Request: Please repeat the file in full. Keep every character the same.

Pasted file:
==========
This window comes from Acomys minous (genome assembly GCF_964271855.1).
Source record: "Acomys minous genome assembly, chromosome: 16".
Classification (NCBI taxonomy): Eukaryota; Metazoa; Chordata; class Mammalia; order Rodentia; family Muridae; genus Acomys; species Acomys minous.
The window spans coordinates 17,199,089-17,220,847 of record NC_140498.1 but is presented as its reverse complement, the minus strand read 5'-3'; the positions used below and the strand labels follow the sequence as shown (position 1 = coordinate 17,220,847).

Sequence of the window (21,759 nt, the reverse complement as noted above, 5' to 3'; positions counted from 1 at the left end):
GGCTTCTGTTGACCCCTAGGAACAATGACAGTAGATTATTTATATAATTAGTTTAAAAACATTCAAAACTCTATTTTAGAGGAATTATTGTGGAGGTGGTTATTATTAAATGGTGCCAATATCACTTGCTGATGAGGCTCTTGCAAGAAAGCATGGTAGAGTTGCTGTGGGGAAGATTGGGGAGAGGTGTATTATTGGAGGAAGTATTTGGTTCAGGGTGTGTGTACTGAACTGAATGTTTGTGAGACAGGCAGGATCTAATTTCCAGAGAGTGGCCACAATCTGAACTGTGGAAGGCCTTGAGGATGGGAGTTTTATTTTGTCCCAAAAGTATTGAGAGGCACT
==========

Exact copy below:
This window comes from Acomys minous (genome assembly GCF_964271855.1).
Source record: "Acomys minous genome assembly, chromosome: 16".
Classification (NCBI taxonomy): Eukaryota; Metazoa; Chordata; class Mammalia; order Rodentia; family Muridae; genus Acomys; species Acomys minous.
The window spans coordinates 17,199,089-17,220,847 of record NC_140498.1 but is presented as its reverse complement, the minus strand read 5'-3'; the positions used below and the strand labels follow the sequence as shown (position 1 = coordinate 17,220,847).

Sequence of the window (21,759 nt, the reverse complement as noted above, 5' to 3'; positions counted from 1 at the left end):
GGCTTCTGTTGACCCCTAGGAACAATGACAGTAGATTATTTATATAATTAGTTTAAAAACATTCAAAACTCTATTTTAGAGGAATTATTGTGGAGGTGGTTATTATTAAATGGTGCCAATATCACTTGCTGATGAGGCTCTTGCAAGAAAGCATGGTAGAGTTGCTGTGGGGAAGATTGGGGAGAGGTGTATTATTGGAGGAAGTATTTGGTTCAGGGTGTGTGTACTGAACTGAATGTTTGTGAGACAGGCAGGATCTAATTTCCAGAGAGTGGCCACAATCTGAACTGTGGAAGGCCTTGAGGATGGGAGTTTTATTTTGTCCCAAAAGTATTGAGAGGCACT